Saturday 19 Apr
 
 

Dustin Prinz - Eleven

Few musicians take the time to master their instrument in the way that Oklahoma City singer-songwriter Dustin Prinz has; he’s a guitar virtuoso in every sense of the word, and Eleven gives him the chance to show just how far he can push that skill.
04/15/2014 | Comments 0

Horse Thief – Fear in Bliss

Listening to Horse Thief’s previous release — the haphazardly melodramatic Grow Deep, Grow Wild — felt like a chore. Whatever potential the Oklahoma City folk-pop act demonstrated on the EP was obscured behind a formulaic, contrived and ultimately hollow cloud. But it at least offered a glimmer of promise for a band consisting of, frankly, five pretty talented dudes. Critics saw it; the band’s management saw it; its current label, Bella Union, saw it; and its increasingly fervid fan base saw it.
04/08/2014 | Comments 0

Colourmusic — May You Marry Rich

There’s always a sense of danger when debuting songs in a live setting and playing them well. Without having heard the studio versions, expectations are set according to the live incarnations. But capturing the breadth of free-flowing atmosphere and sheer volume on a disc, vinyl or digital file isn’t the easiest thing to do, especially for a band as vociferous as Colourmusic.
04/01/2014 | Comments 0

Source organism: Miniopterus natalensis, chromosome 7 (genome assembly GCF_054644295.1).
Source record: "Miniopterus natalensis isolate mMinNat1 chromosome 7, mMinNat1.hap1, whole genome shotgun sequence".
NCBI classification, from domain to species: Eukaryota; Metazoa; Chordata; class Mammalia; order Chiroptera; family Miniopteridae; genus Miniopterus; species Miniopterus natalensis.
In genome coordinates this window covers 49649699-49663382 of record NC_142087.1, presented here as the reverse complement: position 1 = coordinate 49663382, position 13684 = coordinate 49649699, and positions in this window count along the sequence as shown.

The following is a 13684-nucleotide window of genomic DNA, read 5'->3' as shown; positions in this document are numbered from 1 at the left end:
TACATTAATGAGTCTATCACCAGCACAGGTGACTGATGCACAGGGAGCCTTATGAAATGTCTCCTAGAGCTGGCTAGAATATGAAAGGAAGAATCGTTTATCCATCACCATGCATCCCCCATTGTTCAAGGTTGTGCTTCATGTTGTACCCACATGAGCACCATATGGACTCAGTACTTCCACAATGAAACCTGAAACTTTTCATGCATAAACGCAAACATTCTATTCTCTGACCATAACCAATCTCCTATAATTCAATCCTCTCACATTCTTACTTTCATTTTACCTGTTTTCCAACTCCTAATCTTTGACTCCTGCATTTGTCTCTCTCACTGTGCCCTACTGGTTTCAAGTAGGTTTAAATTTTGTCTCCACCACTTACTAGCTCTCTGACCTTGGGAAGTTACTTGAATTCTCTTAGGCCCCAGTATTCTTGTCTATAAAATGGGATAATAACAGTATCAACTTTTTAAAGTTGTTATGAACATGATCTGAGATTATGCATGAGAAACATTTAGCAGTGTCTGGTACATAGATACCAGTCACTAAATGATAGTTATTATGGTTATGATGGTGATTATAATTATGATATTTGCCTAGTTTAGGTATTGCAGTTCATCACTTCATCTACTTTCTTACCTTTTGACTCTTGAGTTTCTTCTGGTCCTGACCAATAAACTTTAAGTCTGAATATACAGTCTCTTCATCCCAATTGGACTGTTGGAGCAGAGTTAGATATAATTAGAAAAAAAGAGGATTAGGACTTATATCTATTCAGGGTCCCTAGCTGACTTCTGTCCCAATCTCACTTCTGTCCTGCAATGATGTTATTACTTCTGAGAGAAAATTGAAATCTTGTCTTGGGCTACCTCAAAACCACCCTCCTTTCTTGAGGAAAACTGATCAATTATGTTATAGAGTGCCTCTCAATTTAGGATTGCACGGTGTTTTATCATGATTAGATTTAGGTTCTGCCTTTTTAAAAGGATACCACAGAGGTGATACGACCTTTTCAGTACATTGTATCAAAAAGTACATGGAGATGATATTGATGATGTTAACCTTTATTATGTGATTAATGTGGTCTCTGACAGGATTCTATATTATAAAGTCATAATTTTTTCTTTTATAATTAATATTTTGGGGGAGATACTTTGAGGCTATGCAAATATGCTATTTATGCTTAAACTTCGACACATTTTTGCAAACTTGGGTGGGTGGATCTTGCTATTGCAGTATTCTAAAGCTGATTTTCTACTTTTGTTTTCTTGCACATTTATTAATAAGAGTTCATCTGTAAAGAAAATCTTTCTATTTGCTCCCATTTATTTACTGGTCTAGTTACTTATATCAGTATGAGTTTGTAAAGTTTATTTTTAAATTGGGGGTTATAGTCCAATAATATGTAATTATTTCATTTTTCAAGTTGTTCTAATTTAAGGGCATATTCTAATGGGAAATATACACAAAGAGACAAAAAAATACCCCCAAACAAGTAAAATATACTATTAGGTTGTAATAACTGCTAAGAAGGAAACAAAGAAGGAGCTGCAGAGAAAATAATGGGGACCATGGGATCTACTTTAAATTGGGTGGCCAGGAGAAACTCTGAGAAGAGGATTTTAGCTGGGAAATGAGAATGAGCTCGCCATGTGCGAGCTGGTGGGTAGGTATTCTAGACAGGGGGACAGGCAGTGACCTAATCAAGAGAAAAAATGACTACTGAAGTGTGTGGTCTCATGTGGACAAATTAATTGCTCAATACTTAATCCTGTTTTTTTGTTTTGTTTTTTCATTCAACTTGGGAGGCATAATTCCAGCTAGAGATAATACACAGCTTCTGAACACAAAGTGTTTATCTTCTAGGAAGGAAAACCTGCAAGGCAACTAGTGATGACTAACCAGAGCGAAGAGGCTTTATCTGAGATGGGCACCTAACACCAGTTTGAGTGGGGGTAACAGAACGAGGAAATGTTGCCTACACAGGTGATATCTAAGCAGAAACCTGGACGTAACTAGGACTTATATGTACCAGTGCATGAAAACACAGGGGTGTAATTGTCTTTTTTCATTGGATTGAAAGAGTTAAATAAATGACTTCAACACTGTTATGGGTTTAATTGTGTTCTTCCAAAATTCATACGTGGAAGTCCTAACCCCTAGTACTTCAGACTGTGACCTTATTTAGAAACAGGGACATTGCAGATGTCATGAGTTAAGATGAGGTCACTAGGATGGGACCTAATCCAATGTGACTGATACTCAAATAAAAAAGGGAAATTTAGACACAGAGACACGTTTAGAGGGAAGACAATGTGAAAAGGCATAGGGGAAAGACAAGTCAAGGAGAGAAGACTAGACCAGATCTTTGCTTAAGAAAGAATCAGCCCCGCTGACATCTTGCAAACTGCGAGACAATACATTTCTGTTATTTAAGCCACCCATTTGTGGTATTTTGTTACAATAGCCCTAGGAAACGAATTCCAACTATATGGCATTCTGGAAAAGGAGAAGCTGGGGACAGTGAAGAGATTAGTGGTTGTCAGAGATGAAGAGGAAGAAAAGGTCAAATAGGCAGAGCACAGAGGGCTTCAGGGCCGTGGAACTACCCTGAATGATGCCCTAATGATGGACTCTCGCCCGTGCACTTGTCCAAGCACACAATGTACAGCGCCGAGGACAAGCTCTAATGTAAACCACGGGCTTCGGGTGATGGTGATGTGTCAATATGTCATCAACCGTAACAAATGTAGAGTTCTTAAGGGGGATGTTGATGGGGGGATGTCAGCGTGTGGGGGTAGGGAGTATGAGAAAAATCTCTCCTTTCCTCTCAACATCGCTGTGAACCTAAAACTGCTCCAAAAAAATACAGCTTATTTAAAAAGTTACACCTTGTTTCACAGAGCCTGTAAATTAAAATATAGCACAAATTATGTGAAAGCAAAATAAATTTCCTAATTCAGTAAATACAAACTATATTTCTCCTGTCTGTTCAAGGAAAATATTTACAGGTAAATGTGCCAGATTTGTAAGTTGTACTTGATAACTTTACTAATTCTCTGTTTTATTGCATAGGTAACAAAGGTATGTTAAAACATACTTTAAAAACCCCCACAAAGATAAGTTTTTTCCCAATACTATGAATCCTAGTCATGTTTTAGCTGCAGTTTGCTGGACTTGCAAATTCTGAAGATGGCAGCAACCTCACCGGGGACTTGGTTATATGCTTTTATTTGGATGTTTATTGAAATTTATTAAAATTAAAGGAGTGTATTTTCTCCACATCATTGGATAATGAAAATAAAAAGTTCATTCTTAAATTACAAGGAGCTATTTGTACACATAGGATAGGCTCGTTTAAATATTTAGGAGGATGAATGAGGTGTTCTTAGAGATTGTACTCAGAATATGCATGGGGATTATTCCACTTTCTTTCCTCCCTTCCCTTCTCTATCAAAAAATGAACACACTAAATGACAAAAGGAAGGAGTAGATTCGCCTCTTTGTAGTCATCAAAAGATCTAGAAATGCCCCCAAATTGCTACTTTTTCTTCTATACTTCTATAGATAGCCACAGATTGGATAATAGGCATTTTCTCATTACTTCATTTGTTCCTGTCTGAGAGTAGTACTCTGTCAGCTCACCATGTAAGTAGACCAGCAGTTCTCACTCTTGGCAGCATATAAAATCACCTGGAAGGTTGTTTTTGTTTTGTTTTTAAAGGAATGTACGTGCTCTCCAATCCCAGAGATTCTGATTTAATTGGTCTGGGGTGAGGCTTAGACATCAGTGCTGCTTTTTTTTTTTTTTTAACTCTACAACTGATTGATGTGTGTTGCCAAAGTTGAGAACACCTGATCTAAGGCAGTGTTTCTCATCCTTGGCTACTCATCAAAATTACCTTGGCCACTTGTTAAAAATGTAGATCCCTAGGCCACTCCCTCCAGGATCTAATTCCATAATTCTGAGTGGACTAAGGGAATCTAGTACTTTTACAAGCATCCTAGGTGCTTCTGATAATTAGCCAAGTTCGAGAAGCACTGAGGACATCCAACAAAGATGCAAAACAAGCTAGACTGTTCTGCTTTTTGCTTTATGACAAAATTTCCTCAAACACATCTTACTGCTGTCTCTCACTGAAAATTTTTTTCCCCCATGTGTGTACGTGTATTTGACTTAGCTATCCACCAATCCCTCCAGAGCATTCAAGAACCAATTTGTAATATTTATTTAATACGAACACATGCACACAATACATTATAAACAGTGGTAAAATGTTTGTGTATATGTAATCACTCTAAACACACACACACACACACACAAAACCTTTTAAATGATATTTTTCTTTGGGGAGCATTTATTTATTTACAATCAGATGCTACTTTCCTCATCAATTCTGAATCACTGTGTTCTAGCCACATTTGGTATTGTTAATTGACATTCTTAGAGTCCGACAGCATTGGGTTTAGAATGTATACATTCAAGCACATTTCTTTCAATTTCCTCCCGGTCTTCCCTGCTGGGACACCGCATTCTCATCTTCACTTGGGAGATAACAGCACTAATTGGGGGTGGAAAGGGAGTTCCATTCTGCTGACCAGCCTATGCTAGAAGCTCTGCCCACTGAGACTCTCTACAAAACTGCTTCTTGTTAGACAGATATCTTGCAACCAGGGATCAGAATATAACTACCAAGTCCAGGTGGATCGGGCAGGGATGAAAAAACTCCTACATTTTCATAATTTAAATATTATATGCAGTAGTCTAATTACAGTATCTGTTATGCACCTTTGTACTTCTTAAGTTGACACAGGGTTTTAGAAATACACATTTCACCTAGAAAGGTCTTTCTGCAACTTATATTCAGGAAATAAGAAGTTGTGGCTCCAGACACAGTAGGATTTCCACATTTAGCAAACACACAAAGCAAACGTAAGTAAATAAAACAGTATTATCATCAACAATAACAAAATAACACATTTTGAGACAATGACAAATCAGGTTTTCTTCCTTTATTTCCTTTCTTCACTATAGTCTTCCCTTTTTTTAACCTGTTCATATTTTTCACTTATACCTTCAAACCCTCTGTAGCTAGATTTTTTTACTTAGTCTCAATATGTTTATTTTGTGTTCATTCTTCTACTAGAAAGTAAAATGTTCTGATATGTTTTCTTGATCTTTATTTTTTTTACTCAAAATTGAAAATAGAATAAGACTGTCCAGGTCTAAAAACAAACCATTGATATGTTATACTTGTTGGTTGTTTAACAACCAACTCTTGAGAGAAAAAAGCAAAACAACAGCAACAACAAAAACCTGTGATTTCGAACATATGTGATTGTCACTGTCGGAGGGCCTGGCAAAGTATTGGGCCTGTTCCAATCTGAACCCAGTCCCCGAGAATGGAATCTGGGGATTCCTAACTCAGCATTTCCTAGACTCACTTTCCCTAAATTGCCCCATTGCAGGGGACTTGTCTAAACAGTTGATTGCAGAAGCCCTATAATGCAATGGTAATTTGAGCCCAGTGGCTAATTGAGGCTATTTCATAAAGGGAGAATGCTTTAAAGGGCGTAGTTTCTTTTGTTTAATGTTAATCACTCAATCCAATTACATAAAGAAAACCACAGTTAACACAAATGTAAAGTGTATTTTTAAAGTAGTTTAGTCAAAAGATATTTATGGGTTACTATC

Em and the MotherSuperiors — Churches into Theaters

As titles go, Churches into Theaters is an apt descriptor for the debut album from Oklahoma City rockers Em and the MotherSuperiors. It’s a reverential record, one that shares the gospel of classic rock, blues and soul but embraces the need to refashion it for modern times, channeling The Dead Weather, Grace Potter and Cage the Elephant along the way.
03/25/2014 | Comments 0

Rachel Brashear — Revolution

Rachel Brashear’s second EP, Revolution, starts with a kick to the shins.
03/18/2014 | Comments 0
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Cross Canadian Ragweed comes home to debut new CD


Tory Troutman October 4th, 2007

There's a good reason one-third of Cross Canadian Ragweed's releases are live albums: It is first and foremost a live act. Although lead singer and songwriter Cody Canada acknowledged the group...

CrossCanadianRagweed

There's a good reason one-third of Cross Canadian Ragweed's releases are live albums: It is first and foremost a live act.

Although lead singer and songwriter Cody Canada acknowledged the group's live albums are its best sellers because of the band's road reputation, the last two studio discs have crept up.

As the band prepares for the release of its new disc, "Mission California," what better way than to promote the record than with an Oklahoma City show, at a club they partially own, where the cost of the CD is also the price of admission?

NEW ALBUM
Formed in Yukon in 1994 and fermented up in Stillwater, CCR is comprised of four guys who grew up together, and continuously collaborate with an ever-expanding family circle of fellow musicians. For the new album, however, things changed.

"We went to California to get away from everybody we knew," Canada said. "That's the meaning of the title. It was our mission to get away and make the record."

Canada and his compadres expect to go down in a storm at Friday's Wormy Dog Saloon show. Being co-owners of the joint makes it friendly territory, and it has a conducive vibe made all the more noticeable because of the social lubricants consumed in quantity there.

"You've gotta get there right at showtime," Canada said, speaking as a performer. "Otherwise, you might get too drunk too quickly." "Tory Troutman

 
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